When you are raising a child, it can be difficult to know what is normal and what is not. It can be a very fuzzy line, and many unusual behaviors can come and go quickly. Is there a length of time for when to be concerned? Or is it more related to the severity of a behavior?

One of the best indicators of when to seek help is if you feel in your gut that something may be wrong. Even if you can’t pinpoint exactly what it is that is making you uncomfortable, seeing your child alongside peers or by comparing their behavior to how their siblings may have developed can give you an idea of what is typical versus what is atypical.

Sometimes teachers or other family members may recognize concerning behaviors and bring that up with you. This can understandably be hurtful and difficult to hear, but if you trust the person who brings it up to you, it may be worth paying attention. You might not choose to act right away, but sometimes it is difficult to recognize what we aren’t familiar with. Recognize that it may have taken some courage for that individual to speak up and say something, so they may have something important to say.

All children are different, but if you find that you have to significantly adjust your own behavior to avoid potential meltdowns, that may be a reason to get help. I’m not talking about avoiding outings during naptime or those types of changes, but if your child will only eat one very specific type of food and you are driving through the Wendy’s drive-through on a daily basis, or you find yourself tiptoeing around the house to avoid placing any demands on your child, dealing with those issues sooner can help your child learn to be more adaptable (and in turn, make your life much easier!)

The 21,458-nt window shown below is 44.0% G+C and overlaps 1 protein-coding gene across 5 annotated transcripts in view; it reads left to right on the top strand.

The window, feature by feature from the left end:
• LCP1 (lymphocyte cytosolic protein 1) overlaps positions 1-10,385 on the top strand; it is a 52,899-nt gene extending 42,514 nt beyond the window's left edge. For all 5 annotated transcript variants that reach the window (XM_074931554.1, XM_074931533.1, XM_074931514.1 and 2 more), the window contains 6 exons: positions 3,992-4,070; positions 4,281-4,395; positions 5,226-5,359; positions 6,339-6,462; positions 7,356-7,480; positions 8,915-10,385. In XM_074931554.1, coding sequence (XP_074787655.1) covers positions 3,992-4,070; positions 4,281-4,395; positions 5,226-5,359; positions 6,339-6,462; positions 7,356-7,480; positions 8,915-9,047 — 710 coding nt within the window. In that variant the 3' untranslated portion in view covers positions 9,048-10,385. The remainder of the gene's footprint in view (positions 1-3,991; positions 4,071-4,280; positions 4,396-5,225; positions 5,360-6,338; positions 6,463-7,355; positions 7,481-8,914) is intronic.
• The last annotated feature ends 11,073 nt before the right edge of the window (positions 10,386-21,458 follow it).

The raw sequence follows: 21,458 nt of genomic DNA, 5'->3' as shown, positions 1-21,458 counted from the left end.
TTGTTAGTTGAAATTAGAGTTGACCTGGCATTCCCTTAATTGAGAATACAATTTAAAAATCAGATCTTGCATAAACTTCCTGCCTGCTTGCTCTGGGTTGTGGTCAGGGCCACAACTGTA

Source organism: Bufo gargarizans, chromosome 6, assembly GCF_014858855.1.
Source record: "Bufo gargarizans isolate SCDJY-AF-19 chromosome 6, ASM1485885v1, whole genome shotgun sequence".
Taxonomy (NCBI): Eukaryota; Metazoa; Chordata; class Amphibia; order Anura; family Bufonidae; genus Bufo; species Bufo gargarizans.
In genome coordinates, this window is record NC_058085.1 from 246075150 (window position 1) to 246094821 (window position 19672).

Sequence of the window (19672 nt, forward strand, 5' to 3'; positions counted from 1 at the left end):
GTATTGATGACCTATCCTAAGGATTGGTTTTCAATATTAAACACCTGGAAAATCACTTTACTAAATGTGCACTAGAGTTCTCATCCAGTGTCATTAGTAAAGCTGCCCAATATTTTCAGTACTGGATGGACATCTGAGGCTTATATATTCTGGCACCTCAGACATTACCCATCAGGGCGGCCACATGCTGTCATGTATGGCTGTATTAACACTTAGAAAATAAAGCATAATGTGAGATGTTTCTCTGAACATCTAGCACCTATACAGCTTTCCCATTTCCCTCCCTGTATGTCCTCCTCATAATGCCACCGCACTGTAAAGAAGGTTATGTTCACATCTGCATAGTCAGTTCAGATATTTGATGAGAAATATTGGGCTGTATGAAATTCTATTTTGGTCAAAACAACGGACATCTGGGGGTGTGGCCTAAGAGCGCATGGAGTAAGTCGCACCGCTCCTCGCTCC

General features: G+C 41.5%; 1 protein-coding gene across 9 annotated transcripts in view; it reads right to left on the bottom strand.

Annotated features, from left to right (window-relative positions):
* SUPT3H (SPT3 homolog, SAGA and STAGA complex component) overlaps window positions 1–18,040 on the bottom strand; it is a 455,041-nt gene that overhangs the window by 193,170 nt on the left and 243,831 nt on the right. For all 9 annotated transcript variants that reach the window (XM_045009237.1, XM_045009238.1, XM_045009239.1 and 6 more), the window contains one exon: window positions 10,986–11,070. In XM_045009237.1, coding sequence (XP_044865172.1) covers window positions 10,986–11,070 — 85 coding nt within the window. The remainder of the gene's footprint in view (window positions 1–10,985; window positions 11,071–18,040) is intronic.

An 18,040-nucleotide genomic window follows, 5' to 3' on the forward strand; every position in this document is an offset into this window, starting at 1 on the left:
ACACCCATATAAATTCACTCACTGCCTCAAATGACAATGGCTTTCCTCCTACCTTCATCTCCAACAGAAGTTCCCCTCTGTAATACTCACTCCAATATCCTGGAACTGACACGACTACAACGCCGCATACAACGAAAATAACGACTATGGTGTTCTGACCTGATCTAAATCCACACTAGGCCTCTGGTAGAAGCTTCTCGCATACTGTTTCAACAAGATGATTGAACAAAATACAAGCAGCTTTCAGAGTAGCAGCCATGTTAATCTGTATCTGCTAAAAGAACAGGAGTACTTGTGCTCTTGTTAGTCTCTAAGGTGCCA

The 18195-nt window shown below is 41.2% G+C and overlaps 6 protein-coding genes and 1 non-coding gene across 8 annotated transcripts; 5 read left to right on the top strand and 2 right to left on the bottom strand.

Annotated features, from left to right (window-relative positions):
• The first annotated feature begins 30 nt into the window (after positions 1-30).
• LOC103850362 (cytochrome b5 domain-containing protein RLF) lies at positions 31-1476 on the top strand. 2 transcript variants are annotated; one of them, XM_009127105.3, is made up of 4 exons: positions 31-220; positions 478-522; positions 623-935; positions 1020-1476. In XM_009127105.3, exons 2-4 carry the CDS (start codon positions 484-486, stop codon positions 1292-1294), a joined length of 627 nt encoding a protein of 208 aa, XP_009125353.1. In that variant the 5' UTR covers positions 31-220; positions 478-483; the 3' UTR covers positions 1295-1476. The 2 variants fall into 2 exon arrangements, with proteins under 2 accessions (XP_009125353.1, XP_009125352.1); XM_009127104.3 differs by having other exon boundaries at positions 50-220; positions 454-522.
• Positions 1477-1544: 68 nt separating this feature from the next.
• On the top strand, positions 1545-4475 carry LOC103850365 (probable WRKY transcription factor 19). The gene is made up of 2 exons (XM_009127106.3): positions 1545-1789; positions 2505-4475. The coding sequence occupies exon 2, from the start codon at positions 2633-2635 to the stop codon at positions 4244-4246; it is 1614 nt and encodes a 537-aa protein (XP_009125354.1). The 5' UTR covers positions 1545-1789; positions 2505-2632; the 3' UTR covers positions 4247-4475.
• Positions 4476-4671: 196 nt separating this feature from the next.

I do Parent-Child Interaction Therapy with children and their parents, a behavioral parent-coaching model that helps parents improve the parent-child relationship, establish consistent, effective discipline, and helps young children learn to deal with strong emotions. Working with a specialist who understand young children can help parents understand what their children need from them, and guide them toward services that can help.